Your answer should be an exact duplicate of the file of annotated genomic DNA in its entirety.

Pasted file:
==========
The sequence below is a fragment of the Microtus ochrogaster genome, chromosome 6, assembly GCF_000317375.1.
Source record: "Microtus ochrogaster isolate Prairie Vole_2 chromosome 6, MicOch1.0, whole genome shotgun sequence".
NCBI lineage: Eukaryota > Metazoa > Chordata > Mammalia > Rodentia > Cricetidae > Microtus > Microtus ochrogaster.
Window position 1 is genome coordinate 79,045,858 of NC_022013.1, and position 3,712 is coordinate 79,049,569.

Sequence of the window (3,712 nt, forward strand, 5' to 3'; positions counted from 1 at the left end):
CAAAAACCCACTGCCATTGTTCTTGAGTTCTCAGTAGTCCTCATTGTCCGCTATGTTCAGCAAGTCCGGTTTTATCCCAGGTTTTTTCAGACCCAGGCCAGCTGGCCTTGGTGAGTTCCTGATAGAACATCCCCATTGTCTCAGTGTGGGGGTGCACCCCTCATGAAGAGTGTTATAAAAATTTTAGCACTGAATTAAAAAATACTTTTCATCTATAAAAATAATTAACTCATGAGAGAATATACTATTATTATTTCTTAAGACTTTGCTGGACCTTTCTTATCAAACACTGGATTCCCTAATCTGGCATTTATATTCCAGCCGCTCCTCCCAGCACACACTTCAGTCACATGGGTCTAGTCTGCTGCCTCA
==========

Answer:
The sequence below is a fragment of the Microtus ochrogaster genome, chromosome 6, assembly GCF_000317375.1.
Source record: "Microtus ochrogaster isolate Prairie Vole_2 chromosome 6, MicOch1.0, whole genome shotgun sequence".
NCBI lineage: Eukaryota > Metazoa > Chordata > Mammalia > Rodentia > Cricetidae > Microtus > Microtus ochrogaster.
Window position 1 is genome coordinate 79,045,858 of NC_022013.1, and position 3,712 is coordinate 79,049,569.

Sequence of the window (3,712 nt, forward strand, 5' to 3'; positions counted from 1 at the left end):
CAAAAACCCACTGCCATTGTTCTTGAGTTCTCAGTAGTCCTCATTGTCCGCTATGTTCAGCAAGTCCGGTTTTATCCCAGGTTTTTTCAGACCCAGGCCAGCTGGCCTTGGTGAGTTCCTGATAGAACATCCCCATTGTCTCAGTGTGGGGGTGCACCCCTCATGAAGAGTGTTATAAAAATTTTAGCACTGAATTAAAAAATACTTTTCATCTATAAAAATAATTAACTCATGAGAGAATATACTATTATTATTTCTTAAGACTTTGCTGGACCTTTCTTATCAAACACTGGATTCCCTAATCTGGCATTTATATTCCAGCCGCTCCTCCCAGCACACACTTCAGTCACATGGGTCTAGTCTGCTGCCTCA